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Jun Qin, Ailin Shi, Guoyu Ren, Zhenghong Chen, Yuda Yang, Xukai Zou, and Panfeng Zhang

Abstract

The White Crane Ridge (WCR) Rock Fish, now submerged under the backwater of the Three Gorges Reservoir in the Yangtze River, are affirmed as one of the earliest hydrologic observations ever made in any large river in the world. The usually in-water monument provides highly valuable historical records of severe droughts in the upper Yangtze over the last 1,200 years. This article updated the historical drought chronology previously developed based on the WCR inscriptions, which can be applied in assessment of extreme climatic and hydrological risks, and also made a preliminary analysis of changes of the severe drought frequency during the last thousand years in the upper Yangtze. The analysis shows that the severe droughts occurred more frequently during the Medieval Climate Anomaly (MCA), relatively less so during the Little Ice Age (LIA), and once again more often under the background of modern global warming. It was suggested that a generally warmer Euro-Asian continent during the MCA was in favor of the stronger East Asian summer monsoon, and the resulting less precipitation and more severe droughts of the Yangtze and the lower water level at the Three Gorges area on the centennial scale, and vice versa for the period of the LIA. The results would help in understanding the causes and mechanisms of the regional climate change and variability, and also in taking measures in the fields of the watershed management to cope with the long-term change in climatic and hydrologic droughts.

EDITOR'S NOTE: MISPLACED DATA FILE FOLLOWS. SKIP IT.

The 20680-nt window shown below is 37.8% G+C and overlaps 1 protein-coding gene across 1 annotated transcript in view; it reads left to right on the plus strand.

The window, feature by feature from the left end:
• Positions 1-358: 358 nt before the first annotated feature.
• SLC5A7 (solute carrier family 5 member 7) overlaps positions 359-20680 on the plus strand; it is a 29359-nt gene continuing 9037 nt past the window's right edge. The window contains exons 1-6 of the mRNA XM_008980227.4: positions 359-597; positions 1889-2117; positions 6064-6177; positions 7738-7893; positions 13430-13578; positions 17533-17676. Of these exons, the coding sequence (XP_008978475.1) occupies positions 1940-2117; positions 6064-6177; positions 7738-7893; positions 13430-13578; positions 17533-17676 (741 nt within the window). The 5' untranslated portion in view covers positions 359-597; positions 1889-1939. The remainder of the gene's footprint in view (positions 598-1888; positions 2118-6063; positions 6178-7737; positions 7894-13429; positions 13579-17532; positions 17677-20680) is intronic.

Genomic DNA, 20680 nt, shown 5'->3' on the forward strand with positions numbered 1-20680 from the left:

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Fan Yang, Qing He, Jianping Huang, Mamtimin Ali, Xinghua Yang, Wen Huo, Chenglong Zhou, Xinchun Liu, Wenshou Wei, Caixia Cui, Minzhong Wang, Hongjun Li, Lianmei Yang, Hongsheng Zhang, Yuzhi Liu, Xinqian Zheng, Honglin Pan, Lili Jin, Han Zou, Libo Zhou, Yongqiang Liu, Jiantao Zhang, Lu Meng, Yu Wang, Xiaolin Qin, Yongjun Yao, Houyong Liu, Fumin Xue, and Wei Zheng

CAPSULE

The Desert Environment and Climate Observation Network (DECON) could promote collaborative research on desert dust-storms, boundary-layer and land-atmosphere interactions to better understand the status and role of the Taklimakan desert.

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Ben P. Kirtman, Dughong Min, Johnna M. Infanti, James L. Kinter III, Daniel A. Paolino, Qin Zhang, Huug van den Dool, Suranjana Saha, Malaquias Pena Mendez, Emily Becker, Peitao Peng, Patrick Tripp, Jin Huang, David G. DeWitt, Michael K. Tippett, Anthony G. Barnston, Shuhua Li, Anthony Rosati, Siegfried D. Schubert, Michele Rienecker, Max Suarez, Zhao E. Li, Jelena Marshak, Young-Kwon Lim, Joseph Tribbia, Kathleen Pegion, William J. Merryfield, Bertrand Denis, and Eric F. Wood

The recent U.S. National Academies report, Assessment of Intraseasonal to Interannual Climate Prediction and Predictability, was unequivocal in recommending the need for the development of a North American Multimodel Ensemble (NMME) operational predictive capability. Indeed, this effort is required to meet the specific tailored regional prediction and decision support needs of a large community of climate information users.

The multimodel ensemble approach has proven extremely effective at quantifying prediction uncertainty due to uncertainty in model formulation and has proven to produce better prediction quality (on average) than any single model ensemble. This multimodel approach is the basis for several international collaborative prediction research efforts and an operational European system, and there are numerous examples of how this multimodel ensemble approach yields superior forecasts compared to any single model.

Based on two NOAA Climate Test bed (CTB) NMME workshops (18 February and 8 April 2011), a collaborative and coordinated implementation strategy for a NMME prediction system has been developed and is currently delivering real-time seasonal-to-interannual predictions on the NOAA Climate Prediction Center (CPC) operational schedule. The hindcast and real-time prediction data are readily available (e.g., http://iridl.ldeo.columbia.edu/SOURCES/.Models/.NMME/) and in graphical format from CPC (www.cpc.ncep.noaa.gov/products/NMME/). Moreover, the NMME forecast is already currently being used as guidance for operational forecasters. This paper describes the new NMME effort, and presents an overview of the multimodel forecast quality and the complementary skill associated with individual models.

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